Considerations for a nurse’s pouch

Pocket_Dump.jpgNurses need to have a number tools at the ready when on the floor to be efficient.

In general these include a roll of tape, scissors, pen, and a strip of paracetamol. In addition you may also need alcohol wipes, pen torch, note pad, and some even like to have alcohol hand sanitiser. In no time you are weighed down with more accessories than Wonder Woman. If only my abundance of tools included her Lasso of Truth!

Like a tradesman needs a tool belt, a nurse’s pouch is a clear favourite amongst many nurses for organising and easily accessing all the necessary tools while on shift. It is something you can wear and remove at the end of your shift with contents organised in place ready for the next shift.

Alternatively, if you are like me and love pockets, then deep pockets and cargo pants might be more your style. This comes with its own set of problems – when it comes to laundry day, things can get interesting.  Not to mention the entertaining and slightly frustrating pocket searching dance when wanting to find something in a hurry.

It’s known in the industry as ‘a pocket dump’: you quickly have a pile of variously useful equipment and probably someone else’s pen and some useless plastic bits from an IV fluids or line that you collected when you couldn’t find a bin handy.

So let’s consider the idea that a nurse’s pouch is something you are thinking about. 

The Pros

  1. Firstly they are very cheap at less than $30 on eBay or eNurse, and available in any colour of the rainbow you may desire.
  2. They have a strap that is adjustable to go around your waste or over your shoulder like a handbag.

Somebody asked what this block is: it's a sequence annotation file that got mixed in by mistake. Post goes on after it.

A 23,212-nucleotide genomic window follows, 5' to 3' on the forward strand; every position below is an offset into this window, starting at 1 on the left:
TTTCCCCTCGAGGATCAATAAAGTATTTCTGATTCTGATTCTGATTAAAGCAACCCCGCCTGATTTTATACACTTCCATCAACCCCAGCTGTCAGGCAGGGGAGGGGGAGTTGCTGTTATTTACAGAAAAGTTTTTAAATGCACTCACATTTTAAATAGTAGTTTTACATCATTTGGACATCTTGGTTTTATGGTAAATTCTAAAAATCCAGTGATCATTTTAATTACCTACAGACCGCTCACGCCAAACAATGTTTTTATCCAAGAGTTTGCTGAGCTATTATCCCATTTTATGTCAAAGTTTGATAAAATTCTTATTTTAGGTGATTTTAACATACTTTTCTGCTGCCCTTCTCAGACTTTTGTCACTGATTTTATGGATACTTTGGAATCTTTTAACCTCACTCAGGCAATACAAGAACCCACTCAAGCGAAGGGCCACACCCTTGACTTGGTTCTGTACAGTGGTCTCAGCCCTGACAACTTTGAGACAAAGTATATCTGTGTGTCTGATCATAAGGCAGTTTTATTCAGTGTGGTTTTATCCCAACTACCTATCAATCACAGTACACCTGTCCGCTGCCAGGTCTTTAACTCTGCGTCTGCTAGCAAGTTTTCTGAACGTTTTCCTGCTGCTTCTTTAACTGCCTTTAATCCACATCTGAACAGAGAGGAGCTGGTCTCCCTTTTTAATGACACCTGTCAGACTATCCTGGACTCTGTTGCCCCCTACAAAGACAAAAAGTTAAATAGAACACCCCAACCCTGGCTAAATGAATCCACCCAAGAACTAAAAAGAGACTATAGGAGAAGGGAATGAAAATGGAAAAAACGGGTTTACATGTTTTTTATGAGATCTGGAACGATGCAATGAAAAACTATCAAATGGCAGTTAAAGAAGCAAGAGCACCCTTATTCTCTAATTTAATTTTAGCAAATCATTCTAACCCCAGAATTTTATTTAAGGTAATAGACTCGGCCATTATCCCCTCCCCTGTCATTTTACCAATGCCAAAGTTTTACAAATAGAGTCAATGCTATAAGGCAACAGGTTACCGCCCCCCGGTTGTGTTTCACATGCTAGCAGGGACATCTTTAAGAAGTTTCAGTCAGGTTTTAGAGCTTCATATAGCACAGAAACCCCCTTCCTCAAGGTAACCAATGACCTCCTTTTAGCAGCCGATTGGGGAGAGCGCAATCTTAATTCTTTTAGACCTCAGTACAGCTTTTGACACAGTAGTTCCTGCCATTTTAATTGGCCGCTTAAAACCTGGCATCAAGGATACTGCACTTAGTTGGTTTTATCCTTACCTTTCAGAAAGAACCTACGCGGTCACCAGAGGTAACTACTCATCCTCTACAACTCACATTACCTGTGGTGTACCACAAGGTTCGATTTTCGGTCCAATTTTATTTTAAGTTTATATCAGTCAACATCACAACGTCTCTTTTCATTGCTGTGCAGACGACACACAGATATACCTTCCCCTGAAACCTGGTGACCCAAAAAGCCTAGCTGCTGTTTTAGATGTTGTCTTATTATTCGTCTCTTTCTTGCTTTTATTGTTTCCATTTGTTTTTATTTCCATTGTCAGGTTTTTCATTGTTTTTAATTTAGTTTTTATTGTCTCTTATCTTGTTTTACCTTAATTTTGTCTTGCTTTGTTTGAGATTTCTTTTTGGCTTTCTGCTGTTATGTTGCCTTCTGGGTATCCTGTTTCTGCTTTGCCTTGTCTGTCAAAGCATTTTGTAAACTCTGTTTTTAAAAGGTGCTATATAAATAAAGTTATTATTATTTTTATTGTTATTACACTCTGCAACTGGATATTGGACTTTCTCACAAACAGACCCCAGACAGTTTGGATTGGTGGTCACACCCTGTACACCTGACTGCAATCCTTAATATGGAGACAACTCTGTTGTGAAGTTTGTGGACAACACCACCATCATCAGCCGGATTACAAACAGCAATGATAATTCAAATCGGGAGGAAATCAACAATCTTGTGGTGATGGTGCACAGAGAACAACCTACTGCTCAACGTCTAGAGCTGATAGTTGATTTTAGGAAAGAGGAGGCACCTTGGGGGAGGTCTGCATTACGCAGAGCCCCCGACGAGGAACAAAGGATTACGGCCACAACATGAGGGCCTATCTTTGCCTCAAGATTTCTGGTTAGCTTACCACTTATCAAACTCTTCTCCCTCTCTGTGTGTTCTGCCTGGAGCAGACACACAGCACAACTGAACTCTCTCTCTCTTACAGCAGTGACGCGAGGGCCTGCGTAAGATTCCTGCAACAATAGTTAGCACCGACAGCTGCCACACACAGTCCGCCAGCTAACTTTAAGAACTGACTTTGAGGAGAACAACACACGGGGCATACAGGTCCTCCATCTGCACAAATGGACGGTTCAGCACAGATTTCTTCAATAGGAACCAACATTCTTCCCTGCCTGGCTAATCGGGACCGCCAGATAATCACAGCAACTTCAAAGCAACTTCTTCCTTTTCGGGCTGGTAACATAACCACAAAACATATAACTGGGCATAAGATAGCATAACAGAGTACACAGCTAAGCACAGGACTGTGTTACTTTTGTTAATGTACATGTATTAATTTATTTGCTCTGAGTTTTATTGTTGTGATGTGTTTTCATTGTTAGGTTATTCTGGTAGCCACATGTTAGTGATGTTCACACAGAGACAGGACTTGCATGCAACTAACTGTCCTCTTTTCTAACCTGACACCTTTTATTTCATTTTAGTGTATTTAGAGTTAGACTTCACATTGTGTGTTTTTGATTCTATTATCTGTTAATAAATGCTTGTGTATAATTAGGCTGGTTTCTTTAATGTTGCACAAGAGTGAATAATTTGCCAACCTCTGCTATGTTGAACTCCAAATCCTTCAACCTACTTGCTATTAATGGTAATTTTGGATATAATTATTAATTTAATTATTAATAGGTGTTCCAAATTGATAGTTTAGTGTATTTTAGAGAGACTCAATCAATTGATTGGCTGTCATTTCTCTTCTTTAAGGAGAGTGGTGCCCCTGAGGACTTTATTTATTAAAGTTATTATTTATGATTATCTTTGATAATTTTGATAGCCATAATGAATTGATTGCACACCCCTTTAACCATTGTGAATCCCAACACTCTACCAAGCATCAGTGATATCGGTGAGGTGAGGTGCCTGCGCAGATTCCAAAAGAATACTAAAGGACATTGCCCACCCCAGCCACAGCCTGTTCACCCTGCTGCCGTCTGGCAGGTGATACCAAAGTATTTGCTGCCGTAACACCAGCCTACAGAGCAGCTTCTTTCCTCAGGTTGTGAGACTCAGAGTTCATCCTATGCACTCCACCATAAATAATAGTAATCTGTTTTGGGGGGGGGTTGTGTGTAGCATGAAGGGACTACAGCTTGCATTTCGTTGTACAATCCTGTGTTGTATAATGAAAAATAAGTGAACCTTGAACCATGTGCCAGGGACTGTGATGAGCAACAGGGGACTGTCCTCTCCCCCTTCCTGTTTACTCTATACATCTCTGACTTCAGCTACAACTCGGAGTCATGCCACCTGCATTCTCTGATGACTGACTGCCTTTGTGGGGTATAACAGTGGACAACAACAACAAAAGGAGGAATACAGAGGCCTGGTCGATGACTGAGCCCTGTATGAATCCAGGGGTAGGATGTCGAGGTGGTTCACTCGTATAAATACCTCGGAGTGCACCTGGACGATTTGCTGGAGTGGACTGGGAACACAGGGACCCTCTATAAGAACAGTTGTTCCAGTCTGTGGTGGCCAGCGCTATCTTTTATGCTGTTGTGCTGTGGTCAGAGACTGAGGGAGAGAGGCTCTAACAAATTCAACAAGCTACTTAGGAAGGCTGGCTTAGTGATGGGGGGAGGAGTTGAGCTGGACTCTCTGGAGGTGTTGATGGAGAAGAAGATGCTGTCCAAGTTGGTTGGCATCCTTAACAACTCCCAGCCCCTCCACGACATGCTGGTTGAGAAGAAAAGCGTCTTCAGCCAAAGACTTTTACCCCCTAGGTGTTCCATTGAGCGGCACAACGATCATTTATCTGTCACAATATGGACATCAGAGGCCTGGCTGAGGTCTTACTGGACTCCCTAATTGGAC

3. They are specifically designed to hold the equipment you need.
  4. If your hands are full mid-procedure then someone else can grab a tool you or they need from your handy pouch.
  5. You will be organised in a second…Shazam!
The Cons
  1. The infection control risk is high with pouches being worn at hip height – the same height of sheets, bins and patients. Also, your hands are in and out of them all day. The need to disinfect and sanitise the pouch regularly is a must.
  2. Your equipment is on display, so you can’t claim you don’t have your favourite pair of scissors when the person asking can literally see them on your person. Some pouches seclude your equipment as they wrap around you tightly.
  3. When wearing an apron a nurse’s pouch can be difficult to access.
The choice is yours: each nurse will no doubt use what works for them the best in the time, area and type of nursing care they deliver. For some great nurse’s pouch options check out eNurse – they have a great range of various types of pouches available. Just remember to decontaminate your pouch on a regular basis for good nursing practice.
By Liz Coffey
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